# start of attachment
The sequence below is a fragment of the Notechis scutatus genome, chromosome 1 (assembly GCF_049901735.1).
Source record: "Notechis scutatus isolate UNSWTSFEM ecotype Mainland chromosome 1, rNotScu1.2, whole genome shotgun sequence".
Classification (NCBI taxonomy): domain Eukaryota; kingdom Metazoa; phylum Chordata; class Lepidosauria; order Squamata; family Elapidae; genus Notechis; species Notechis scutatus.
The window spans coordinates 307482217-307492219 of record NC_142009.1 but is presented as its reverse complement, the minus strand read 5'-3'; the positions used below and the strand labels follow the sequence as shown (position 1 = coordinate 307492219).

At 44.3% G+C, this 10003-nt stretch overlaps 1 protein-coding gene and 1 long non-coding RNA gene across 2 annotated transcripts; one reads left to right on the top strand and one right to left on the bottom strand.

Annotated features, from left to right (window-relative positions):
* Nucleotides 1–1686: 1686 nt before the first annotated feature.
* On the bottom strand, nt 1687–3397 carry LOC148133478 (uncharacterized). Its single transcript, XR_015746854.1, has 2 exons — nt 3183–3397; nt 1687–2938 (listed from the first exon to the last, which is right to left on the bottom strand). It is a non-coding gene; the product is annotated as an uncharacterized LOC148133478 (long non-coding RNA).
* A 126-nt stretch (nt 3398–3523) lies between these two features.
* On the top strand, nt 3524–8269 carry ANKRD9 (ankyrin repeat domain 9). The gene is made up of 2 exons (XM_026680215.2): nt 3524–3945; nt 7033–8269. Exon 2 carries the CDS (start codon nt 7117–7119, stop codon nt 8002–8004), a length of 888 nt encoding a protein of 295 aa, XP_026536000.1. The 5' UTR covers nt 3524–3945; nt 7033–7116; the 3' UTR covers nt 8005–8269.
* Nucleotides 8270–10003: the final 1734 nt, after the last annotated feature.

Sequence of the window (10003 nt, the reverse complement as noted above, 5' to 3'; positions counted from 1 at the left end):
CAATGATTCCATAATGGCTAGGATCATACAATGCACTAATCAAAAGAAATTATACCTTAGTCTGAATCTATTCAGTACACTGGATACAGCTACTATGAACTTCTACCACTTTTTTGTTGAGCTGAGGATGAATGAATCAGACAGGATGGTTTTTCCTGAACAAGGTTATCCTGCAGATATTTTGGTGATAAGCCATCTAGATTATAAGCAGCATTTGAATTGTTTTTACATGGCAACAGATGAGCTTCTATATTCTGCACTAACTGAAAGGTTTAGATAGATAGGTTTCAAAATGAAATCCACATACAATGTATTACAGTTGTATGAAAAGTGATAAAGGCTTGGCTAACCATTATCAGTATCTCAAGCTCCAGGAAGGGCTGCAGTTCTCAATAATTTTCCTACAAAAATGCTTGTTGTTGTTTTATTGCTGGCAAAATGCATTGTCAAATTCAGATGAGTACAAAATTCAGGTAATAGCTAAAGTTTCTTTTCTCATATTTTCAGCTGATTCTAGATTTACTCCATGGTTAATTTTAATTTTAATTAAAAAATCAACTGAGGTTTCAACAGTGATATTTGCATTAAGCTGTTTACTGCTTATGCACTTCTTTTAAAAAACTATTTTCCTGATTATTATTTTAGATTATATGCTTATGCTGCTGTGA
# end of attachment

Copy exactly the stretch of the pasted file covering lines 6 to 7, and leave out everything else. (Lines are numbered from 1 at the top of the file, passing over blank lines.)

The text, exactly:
Annotated features, from left to right (window-relative positions):
* Nucleotides 1–1686: 1686 nt before the first annotated feature.